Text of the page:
The second line of the passage quoted at the beginning of the preceding section apparently indicates that, although part of Penelope's activity, indicated by allote "sometimes" in line 94, was the observation of Odysseus's countenance, at other times (second allote, in line 95), she "kept on not recognizing" the stranger because of his clothes. Stanford 1962: 2.394, for example, says "sometimes she failed to recognize him because he wore vile clothes," Heubeck (1992, 322) uses the word "causal" of the participle echonta, and Murray's translation "for that he had upon him mean raiment" likewise includes a causal sense.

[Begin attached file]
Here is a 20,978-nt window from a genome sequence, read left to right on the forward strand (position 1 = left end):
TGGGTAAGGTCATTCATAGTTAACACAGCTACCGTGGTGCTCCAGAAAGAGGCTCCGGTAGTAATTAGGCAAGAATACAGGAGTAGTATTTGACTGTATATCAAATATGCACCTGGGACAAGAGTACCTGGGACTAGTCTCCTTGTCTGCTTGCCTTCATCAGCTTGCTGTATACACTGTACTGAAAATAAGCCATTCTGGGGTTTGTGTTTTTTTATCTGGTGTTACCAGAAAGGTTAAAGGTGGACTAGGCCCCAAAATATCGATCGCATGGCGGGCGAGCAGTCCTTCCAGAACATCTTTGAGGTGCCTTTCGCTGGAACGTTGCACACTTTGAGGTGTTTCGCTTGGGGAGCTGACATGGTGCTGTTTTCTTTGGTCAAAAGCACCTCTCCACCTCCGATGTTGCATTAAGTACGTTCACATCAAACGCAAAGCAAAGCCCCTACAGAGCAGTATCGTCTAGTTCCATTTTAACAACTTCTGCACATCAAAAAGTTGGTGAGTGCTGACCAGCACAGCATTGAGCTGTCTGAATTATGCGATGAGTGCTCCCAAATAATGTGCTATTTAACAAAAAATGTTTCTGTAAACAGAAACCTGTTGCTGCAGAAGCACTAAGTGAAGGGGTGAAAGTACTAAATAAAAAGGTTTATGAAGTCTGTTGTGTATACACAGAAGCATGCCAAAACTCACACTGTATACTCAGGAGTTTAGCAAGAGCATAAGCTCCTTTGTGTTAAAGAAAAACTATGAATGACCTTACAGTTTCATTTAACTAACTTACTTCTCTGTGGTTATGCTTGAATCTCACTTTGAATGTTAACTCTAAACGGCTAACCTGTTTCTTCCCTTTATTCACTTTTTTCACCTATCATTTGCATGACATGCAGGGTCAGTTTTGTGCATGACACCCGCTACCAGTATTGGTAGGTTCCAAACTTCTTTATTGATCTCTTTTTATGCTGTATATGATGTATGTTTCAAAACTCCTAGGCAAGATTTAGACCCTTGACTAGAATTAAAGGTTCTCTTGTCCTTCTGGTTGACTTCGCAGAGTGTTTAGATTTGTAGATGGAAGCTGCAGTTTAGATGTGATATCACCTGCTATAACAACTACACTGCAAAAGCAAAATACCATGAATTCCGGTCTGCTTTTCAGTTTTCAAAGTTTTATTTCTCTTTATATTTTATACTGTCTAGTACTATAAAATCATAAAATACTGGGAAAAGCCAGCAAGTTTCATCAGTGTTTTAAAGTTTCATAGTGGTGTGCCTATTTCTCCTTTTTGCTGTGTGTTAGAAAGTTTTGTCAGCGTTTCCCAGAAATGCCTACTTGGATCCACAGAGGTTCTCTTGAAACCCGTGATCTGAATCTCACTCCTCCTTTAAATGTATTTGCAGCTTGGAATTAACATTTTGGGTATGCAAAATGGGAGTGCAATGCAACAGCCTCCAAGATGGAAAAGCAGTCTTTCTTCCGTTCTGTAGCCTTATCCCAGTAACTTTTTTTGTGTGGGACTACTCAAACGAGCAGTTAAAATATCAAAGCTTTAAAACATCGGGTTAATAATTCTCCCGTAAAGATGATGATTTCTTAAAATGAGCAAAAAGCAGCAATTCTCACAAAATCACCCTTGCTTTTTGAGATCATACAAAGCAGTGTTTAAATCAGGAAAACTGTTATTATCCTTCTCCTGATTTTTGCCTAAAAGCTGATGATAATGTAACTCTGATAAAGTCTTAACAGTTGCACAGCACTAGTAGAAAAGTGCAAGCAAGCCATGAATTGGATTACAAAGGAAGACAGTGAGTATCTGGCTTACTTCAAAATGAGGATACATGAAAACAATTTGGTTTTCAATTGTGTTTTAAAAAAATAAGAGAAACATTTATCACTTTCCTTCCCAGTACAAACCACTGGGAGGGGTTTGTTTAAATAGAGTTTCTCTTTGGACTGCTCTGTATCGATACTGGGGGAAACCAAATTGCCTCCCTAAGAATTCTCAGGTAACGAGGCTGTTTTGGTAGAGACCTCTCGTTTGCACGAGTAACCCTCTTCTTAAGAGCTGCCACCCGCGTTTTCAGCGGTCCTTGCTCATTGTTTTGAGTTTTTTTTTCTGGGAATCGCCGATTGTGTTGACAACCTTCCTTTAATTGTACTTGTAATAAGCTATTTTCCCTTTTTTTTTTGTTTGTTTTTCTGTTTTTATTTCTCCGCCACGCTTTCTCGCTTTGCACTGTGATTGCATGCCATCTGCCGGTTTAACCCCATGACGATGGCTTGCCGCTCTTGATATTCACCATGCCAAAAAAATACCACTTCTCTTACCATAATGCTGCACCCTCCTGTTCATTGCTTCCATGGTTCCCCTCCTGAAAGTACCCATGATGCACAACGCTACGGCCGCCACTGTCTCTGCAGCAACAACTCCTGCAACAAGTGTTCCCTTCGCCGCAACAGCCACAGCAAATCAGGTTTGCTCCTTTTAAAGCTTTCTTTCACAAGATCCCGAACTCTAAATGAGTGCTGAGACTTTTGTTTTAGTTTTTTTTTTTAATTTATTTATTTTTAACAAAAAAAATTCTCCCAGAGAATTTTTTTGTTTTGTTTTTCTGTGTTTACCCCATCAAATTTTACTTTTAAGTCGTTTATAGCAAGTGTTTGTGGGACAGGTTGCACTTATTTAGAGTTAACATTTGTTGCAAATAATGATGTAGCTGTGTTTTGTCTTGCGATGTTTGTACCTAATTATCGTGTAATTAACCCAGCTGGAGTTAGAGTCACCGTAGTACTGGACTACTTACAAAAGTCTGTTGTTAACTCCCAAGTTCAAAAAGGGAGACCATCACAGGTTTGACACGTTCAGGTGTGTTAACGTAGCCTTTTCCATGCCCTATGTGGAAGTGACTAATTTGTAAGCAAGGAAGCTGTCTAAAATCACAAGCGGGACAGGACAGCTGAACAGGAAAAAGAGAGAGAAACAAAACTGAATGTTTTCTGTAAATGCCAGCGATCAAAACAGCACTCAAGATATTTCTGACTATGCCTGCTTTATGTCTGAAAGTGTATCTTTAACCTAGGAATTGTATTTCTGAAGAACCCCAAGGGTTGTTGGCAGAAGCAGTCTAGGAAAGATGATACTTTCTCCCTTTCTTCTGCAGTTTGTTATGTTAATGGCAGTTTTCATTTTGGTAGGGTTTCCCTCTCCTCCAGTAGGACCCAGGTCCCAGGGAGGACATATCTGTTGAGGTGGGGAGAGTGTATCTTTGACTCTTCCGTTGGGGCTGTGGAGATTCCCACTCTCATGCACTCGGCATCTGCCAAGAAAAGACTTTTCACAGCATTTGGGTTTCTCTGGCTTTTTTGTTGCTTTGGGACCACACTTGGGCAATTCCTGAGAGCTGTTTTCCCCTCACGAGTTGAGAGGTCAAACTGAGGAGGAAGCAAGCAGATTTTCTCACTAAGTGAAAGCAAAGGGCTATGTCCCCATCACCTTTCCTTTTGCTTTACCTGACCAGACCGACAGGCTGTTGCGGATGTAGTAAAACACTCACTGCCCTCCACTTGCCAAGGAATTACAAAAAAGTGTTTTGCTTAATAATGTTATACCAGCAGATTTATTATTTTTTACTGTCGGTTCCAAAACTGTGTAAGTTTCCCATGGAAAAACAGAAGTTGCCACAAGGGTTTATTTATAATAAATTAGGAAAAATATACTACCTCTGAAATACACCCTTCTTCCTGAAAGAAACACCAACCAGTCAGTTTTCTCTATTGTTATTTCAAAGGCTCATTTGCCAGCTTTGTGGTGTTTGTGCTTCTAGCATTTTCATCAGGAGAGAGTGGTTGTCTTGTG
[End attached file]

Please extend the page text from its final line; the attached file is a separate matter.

Lattimore's translation (previously cited), on the other hand, uses just the prepositional phrase "in the foul clothing he wore". Although this may seem unduly imprecise, some justification for Lattimore's seeming vagueness comes in the fact that a causal nuance at 23.95 seems entirely out of character for Penelope. At 21.205-25, Odysseus had readily convinced Eumaios and Philoitios of his real identity, underneath the rags he is wearing, and at 22.497-501 the serving-women likewise have no trouble recognizing him. In light of these passages, would it not be strange that Penelope should be caused by something superficial--his clothing--to fail to recognize her husband?